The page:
Friday, January 15, 2016

David Bowie

It’s hard to find words for the monumental loss the world has experienced with the passing of David Bowie. I never get emotional about celebrity deaths, but this is different. I still can’t believe how this even happened; he was supposed to live forever. I keep hoping that it’s all a ruse. Perhaps he faked his death like in VELVET GOLDMINE. I just don’t want to accept it to be true. There has never been an artist like Bowie and there will never be another. He changed the shape of music and influenced so many. People say these things all the time when a celebrity dies, but in this case it couldn't be more true. Growing up in the 1980s, Bowie’s music was so prominent. His videos were everywhere. His songs were infectious and I was completely mesmerized by his clothes. As I got older I came to understand all the personas of this beautiful alien. I’ve been thinking of just how much he’s been a part of my life. I cannot recall a time before Bowie, and I really don’t want to consider a time after Bowie. I thought I’d share some of my favorite Bowie moments.

I certainly love his performances as Warhol in BASQUIAT and as Pontius Pilate in THE LAST TEMPTATION OF CHRIST. He's great in LABYRINTH and THE HUNGER. However, my favorite Bowie acting performance is as Agent Phillip Jeffries in FIRE WALK WITH ME. Even the details surrounding his character were such a vague mystery. Jeffries disappears for two years and then suddenly appears in the Philadelphia FBI offices spouting bizarre ramblings about the inhabitants of the Black Lodge. Then just as quickly as he appeared, he’s gone again. This performance in FIRE WALK WITH ME added a charm to David Lynch’s saga we never knew we needed. “He was here, but where did he go?”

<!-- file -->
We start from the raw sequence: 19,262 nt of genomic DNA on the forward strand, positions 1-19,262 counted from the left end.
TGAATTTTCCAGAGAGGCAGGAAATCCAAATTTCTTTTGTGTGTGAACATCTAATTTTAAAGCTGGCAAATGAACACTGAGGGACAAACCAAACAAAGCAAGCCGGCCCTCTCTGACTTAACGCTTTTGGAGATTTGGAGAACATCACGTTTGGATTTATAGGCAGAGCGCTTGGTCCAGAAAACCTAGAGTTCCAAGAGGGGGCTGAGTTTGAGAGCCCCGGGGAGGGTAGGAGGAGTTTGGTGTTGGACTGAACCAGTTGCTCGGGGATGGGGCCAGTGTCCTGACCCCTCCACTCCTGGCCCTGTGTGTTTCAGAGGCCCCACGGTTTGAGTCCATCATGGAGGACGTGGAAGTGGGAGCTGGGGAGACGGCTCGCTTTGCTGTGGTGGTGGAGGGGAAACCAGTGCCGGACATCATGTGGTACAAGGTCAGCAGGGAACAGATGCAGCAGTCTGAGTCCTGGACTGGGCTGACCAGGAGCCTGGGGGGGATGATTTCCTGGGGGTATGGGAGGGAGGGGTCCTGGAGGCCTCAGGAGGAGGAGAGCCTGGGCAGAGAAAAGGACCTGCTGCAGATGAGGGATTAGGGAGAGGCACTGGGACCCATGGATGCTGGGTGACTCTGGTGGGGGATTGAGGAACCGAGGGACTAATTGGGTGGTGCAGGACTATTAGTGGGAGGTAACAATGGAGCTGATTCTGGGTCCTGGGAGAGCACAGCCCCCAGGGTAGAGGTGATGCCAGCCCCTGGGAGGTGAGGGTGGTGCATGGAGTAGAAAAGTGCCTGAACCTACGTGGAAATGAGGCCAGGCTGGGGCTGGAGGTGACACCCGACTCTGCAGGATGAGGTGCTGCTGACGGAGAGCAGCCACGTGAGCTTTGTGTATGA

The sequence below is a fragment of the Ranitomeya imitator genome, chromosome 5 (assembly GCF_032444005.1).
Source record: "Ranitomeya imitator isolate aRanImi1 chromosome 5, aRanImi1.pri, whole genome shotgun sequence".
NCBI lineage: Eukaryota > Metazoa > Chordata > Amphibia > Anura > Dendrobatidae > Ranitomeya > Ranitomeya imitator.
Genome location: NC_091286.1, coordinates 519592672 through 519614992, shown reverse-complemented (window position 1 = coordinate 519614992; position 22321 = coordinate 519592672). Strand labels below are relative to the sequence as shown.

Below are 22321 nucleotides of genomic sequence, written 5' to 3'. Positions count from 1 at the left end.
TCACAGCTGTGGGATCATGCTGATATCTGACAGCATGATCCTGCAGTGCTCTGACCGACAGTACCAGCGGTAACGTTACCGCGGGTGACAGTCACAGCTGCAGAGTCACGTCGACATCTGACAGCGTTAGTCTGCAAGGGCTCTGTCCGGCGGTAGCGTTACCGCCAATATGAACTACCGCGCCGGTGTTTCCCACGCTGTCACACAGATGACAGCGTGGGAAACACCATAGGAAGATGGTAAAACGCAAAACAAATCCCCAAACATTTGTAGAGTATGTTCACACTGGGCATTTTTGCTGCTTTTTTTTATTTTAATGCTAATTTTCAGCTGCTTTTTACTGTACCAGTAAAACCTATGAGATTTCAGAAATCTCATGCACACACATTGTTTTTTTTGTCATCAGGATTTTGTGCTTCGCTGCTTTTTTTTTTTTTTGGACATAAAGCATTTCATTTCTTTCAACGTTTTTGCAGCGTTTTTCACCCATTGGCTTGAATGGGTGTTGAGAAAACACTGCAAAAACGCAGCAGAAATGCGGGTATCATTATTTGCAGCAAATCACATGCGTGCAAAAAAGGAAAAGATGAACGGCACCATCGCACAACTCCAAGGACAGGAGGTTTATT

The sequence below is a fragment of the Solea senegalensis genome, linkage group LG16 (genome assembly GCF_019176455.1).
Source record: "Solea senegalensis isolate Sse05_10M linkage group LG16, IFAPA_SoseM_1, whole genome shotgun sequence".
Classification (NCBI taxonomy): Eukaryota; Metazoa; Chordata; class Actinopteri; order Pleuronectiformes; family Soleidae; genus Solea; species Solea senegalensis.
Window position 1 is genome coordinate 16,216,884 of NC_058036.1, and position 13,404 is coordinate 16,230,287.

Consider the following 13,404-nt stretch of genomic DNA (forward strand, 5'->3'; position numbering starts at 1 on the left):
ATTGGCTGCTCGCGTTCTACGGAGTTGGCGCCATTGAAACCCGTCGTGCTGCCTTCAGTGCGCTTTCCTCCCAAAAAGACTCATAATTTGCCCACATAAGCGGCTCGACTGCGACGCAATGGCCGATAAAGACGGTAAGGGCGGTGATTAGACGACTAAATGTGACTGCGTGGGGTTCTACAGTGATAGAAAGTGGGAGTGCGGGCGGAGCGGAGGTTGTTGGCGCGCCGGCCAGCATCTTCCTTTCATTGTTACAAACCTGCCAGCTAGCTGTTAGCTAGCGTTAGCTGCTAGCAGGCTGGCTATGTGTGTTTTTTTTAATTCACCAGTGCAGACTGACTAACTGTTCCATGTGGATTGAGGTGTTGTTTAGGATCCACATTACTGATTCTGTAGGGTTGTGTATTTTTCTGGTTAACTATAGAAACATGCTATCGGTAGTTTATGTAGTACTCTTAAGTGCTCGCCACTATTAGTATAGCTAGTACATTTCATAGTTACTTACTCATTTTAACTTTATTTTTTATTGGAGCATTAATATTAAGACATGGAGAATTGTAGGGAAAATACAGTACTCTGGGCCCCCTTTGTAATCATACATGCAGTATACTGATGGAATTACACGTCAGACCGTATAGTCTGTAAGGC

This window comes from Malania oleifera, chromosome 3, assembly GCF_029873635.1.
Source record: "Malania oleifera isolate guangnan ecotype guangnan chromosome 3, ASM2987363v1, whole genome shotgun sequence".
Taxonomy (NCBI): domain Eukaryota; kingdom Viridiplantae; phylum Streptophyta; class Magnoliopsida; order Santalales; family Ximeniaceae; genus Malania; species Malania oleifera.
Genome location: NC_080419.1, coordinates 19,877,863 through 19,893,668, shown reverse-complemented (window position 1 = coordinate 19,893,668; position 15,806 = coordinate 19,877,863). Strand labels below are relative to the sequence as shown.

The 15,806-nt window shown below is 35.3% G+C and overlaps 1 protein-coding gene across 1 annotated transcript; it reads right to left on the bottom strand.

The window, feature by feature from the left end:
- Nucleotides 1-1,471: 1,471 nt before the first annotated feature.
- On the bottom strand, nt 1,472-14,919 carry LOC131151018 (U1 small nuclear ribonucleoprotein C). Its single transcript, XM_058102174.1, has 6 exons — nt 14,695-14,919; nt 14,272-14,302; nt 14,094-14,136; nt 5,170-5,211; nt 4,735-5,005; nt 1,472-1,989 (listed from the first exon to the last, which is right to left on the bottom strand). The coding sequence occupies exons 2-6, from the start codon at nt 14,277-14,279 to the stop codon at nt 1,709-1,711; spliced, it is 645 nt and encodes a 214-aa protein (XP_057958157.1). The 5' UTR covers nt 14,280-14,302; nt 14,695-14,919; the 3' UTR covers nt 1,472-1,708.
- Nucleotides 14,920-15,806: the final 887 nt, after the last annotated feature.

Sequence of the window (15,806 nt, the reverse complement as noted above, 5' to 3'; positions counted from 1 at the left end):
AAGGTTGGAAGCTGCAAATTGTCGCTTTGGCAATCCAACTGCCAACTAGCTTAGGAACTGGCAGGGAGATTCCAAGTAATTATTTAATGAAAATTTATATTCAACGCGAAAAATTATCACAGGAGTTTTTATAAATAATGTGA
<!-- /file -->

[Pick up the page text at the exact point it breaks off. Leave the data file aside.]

I used to say many years ago that I wanted “Under Pressure” to be played at my funeral
. I always imagined a grandiose montage of people looking very somber as the coffin is lowered down right at the climax of the song. The thought never occurred to me that David Bowie’s funeral would come before my own. I now imagine Bowie and Freddy Mercury singing this song together someplace far, far way.

Speaking of interesting duets, remember the Mick Jagger collaboration? “Dancing in the Street” was initially intended to raise funds for Live Aid. It was very successful at the time, but has since become a bit of a joke probably due to the outrageous music video. Regardless, I absolutely love it. Yes the video is incredibly ridiculous and self-indulgent, but so were the entire 1980s. The pair raised even more questions about the relationship between Bowie & Jagger. I love how they were always so coy about it. Maybe it was the coke, but I really enjoyed this fun and lively side of Bowie.

ALMOST FAMOUS is in my top 5 all-time films. David Bowie was originally intended to have a role in the films as a publicist. However, the role was cut from the final script. He still makes a sort of cameo (he's also on the soundtrack) during the Cleveland scene at Swingo’s Hotel. You’ll also recognize comedian Nick Swardson as the rabid fan who freaks out at a mere glimpse of him. It’s great to see the Bowie fandom portrayed in the 1970s.